Employers in the UAE plan to give their staff an average annual pay rise of 4% in 2022, amidst signs of strength in the labour market following the turmoil of the global pandemic, research by Willis Towers Watson revealed today.
The rise is an improvement on the 3% average increase paid this year. It comes as the proportion of businesses expecting to freeze pay altogether is set to tumble from 15% this year to almost zero (0.6%) in 2022.
316 UAE firms took part in the worldwide study about salary budgets and recruitment by Willis Towers Watson (NASDAQ:WLTW), a leading global advisory, broking, and solutions company.
Some industries plan to be more generous than others. Average rises in 2022 are set to be higher in the medical technology (4.4% rise), pharmaceutical (4.3%), and manufacturing (4.3%) sectors. Workers in insurance (3.2%), business consulting (3.2%), and energy and natural resources (3.3%), are due to fare less well.
The war for talent has continued during the pandemic. In 2021, UAE businesses tried to motivate and retain the top performers by giving them a pay rise that was 2.7 times greater than for staff on average performance ratings.
Laurent Leclère, Senior Reward Leader for the Middle East, said: “Pay budgets have not yet returned to pre-pandemic levels, but employers are showing clear signs of growing optimism, and they are reflecting that in their plans for higher pay rises. In recent months our conversations with HR leaders and clients have revealed a more upbeat sense of recovery and growth. These are positive signals in a labour market that has come under heavy stress during the global pandemic.”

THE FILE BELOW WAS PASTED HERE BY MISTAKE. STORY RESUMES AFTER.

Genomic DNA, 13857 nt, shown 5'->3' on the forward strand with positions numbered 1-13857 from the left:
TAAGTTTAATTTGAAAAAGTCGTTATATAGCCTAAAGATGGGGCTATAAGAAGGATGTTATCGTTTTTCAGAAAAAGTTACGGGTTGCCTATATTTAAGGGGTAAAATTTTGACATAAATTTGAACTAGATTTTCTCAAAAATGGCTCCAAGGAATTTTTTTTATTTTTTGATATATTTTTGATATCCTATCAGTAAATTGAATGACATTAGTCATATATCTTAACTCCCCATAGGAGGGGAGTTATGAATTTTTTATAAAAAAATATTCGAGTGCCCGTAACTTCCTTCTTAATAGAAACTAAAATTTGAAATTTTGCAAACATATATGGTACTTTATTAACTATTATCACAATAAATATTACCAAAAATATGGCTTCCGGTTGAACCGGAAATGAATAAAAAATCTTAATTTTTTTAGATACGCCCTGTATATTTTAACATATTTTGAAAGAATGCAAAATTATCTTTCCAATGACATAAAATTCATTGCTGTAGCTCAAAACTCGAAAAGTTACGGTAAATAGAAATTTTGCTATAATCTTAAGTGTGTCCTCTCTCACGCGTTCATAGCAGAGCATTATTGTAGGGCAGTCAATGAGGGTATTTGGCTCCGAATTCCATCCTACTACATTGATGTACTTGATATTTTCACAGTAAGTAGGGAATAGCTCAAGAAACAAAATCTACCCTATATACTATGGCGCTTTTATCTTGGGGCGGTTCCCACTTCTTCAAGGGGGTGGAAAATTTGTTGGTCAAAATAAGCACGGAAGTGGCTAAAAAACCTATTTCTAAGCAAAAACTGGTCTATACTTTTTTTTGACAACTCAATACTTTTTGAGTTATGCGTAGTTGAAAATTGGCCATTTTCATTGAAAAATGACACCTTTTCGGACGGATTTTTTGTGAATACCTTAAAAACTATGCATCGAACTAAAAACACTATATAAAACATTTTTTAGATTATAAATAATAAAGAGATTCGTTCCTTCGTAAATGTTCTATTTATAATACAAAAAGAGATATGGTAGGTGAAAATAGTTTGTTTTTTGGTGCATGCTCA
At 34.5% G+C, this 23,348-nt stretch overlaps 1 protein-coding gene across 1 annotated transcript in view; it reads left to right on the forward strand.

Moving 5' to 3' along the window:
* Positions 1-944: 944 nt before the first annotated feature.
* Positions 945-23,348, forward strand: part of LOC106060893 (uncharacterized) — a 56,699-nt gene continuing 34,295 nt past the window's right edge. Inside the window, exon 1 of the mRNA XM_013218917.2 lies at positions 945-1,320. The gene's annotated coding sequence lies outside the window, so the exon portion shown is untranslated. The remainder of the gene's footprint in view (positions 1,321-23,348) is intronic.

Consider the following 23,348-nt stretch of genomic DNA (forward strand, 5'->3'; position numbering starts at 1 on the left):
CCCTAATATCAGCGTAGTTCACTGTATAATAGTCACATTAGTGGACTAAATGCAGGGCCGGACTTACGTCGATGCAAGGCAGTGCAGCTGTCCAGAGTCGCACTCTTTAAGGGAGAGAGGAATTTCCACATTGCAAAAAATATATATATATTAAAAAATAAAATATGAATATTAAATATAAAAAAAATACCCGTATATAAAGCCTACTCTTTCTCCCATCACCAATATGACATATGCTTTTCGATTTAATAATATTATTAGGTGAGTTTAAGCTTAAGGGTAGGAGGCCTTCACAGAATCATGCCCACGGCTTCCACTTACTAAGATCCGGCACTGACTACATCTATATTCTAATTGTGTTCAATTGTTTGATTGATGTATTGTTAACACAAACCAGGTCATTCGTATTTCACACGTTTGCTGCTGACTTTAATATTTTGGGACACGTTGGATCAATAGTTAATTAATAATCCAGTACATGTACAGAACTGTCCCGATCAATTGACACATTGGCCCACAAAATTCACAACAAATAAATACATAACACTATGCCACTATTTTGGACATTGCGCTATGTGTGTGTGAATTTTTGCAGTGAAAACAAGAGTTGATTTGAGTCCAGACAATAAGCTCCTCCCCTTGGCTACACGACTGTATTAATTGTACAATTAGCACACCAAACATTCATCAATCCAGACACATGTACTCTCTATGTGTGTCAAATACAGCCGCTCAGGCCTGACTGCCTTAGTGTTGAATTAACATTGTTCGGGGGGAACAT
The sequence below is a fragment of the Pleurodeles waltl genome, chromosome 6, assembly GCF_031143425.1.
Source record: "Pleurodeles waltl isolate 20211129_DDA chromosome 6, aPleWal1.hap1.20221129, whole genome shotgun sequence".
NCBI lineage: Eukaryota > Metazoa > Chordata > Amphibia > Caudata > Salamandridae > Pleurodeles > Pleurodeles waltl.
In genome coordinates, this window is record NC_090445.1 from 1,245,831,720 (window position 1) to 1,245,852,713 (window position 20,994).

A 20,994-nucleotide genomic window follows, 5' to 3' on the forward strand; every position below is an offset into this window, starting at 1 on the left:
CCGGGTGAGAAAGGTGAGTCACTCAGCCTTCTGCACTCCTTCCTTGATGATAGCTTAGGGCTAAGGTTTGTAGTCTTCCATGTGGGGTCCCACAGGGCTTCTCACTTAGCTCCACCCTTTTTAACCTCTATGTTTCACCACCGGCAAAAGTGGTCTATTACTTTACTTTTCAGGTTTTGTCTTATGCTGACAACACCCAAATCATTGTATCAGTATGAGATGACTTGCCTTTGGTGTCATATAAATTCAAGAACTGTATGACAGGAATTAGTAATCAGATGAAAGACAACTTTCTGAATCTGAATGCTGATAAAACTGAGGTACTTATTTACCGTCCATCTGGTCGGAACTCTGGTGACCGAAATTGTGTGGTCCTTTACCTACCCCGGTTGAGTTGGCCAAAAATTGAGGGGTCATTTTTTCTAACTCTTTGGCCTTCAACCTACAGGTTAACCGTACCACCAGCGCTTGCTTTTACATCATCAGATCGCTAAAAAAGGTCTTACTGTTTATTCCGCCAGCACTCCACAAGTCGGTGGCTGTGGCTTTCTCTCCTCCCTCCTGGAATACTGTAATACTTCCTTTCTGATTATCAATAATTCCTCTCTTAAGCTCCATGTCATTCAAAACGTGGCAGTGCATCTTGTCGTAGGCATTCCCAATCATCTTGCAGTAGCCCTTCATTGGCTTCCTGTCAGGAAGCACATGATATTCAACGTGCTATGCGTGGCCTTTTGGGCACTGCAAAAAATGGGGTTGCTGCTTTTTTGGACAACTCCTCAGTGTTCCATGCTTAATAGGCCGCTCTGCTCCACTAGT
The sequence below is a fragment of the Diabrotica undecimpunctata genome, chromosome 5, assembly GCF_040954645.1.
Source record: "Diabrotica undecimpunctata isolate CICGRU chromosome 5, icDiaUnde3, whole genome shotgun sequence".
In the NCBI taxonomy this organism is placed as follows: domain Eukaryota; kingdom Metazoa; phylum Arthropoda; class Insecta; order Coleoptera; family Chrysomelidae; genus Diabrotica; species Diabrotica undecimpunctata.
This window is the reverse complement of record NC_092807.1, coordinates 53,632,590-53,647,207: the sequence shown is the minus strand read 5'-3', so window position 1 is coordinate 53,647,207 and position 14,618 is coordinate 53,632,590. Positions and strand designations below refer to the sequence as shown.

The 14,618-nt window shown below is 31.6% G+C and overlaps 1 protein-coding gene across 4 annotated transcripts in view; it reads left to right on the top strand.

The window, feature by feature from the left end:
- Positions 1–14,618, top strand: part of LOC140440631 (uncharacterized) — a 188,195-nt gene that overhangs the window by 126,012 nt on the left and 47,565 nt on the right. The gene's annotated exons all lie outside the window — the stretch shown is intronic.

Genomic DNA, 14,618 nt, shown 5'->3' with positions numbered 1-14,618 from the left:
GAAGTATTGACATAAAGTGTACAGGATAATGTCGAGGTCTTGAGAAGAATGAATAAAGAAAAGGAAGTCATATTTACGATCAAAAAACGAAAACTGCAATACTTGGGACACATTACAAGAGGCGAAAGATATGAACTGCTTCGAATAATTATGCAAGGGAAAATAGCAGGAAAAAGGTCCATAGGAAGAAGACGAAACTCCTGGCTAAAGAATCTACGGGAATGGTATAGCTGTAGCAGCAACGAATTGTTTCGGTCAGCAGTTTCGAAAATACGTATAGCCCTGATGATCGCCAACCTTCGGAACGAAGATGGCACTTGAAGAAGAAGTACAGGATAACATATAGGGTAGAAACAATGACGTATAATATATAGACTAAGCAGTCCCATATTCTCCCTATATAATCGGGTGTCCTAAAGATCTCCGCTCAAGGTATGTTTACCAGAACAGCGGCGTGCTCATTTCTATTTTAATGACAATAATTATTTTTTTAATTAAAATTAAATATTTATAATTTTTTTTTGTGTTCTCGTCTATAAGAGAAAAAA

Over half (53%) of UAE firms said their business outlook is ‘ahead’ or ‘well ahead’ of where they thought it would be, while just 3% said it was below expectations.
And 26% plan to recruit more staff in the coming 12 months, while 10% expect to cut headcount. Over half (57%) of firms that are recruiting said they are trying to fill roles in sales, while technical skilled trades (43%) and engineering (30%) are also hotspots. The least active recruitment areas are in HR (3%), finance (4%), and marketing (20%).
Laurent Leclère added: “It’s significant that, across many different industry sectors, there has been a real focus on attracting and retaining digital roles. This is largely driven by changes in consumer behaviour since the pandemic started. Digital roles will keep commanding enhanced pay packages as we expect trends that started during Covid to continue or even accelerate.”